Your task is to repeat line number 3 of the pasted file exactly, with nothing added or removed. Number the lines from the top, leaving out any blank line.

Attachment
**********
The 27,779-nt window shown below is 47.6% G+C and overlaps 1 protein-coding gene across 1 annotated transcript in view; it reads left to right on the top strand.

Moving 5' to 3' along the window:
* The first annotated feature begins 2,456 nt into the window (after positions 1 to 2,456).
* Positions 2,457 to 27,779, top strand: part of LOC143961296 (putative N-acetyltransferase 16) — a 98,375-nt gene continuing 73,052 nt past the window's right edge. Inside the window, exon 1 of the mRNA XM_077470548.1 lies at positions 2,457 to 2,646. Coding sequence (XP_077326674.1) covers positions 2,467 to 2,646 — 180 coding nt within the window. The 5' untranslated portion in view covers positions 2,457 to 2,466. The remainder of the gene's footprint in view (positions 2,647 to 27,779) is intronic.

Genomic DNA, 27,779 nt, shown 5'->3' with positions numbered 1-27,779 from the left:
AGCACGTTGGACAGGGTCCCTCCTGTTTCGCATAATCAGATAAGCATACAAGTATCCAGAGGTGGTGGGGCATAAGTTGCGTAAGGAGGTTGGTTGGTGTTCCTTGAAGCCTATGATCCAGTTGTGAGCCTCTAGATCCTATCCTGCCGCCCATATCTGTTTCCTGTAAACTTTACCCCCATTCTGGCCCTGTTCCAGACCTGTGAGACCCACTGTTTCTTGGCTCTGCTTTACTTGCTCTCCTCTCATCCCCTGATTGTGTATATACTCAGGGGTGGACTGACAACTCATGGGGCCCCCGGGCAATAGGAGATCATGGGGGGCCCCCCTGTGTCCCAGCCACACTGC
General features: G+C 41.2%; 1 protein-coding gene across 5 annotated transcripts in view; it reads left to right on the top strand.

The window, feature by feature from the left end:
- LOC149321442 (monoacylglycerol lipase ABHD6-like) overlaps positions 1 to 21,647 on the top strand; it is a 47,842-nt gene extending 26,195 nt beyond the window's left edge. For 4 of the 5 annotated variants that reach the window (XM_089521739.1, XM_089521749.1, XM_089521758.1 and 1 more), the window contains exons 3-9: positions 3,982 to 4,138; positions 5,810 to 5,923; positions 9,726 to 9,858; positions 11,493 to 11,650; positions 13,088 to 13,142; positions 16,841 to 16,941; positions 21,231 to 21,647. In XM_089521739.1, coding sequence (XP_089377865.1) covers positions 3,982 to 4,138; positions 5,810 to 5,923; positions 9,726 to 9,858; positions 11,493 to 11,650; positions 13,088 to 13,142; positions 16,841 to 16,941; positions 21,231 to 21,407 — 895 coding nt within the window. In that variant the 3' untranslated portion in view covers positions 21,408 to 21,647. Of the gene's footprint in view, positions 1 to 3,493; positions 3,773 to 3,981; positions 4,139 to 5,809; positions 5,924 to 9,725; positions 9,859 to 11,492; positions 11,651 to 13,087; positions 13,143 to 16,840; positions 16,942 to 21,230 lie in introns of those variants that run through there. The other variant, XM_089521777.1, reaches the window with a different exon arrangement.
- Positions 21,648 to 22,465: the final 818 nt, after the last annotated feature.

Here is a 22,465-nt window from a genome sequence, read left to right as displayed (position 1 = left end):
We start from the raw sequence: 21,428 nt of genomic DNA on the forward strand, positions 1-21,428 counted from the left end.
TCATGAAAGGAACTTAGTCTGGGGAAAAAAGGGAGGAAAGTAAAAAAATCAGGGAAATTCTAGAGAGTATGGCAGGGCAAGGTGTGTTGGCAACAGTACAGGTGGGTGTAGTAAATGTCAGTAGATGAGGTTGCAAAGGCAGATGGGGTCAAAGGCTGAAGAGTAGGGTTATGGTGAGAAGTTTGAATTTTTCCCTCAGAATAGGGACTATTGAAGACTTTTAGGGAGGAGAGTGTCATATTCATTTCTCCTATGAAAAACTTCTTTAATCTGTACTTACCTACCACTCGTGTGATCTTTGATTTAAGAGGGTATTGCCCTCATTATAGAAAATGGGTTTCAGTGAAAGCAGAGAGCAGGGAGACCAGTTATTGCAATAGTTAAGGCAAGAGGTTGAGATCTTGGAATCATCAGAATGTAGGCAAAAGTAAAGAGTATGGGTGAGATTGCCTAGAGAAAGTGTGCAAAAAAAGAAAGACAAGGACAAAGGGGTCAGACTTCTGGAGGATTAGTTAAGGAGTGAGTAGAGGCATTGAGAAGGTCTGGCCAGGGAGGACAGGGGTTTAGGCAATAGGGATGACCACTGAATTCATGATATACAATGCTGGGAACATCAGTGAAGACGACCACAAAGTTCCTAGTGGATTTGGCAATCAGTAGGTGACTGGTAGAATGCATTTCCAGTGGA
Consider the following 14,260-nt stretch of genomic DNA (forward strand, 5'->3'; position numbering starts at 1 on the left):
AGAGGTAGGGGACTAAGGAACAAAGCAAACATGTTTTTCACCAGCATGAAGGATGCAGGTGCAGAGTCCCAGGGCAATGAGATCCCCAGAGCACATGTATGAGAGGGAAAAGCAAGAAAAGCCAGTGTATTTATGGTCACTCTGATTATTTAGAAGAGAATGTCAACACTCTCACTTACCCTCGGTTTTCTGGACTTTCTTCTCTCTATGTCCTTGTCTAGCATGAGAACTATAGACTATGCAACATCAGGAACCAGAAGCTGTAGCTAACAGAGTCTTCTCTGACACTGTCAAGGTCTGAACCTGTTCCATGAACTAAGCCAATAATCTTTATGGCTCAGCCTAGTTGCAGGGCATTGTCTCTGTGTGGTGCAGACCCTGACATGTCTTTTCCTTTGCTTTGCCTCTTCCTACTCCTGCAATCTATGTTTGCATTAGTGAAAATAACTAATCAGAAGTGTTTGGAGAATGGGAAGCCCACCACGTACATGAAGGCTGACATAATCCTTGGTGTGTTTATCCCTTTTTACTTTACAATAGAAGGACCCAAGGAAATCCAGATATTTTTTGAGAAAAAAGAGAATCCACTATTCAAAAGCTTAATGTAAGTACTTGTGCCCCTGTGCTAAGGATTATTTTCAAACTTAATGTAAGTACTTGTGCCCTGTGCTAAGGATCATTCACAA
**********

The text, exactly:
* The first annotated feature begins 2,456 nt into the window (after positions 1 to 2,456).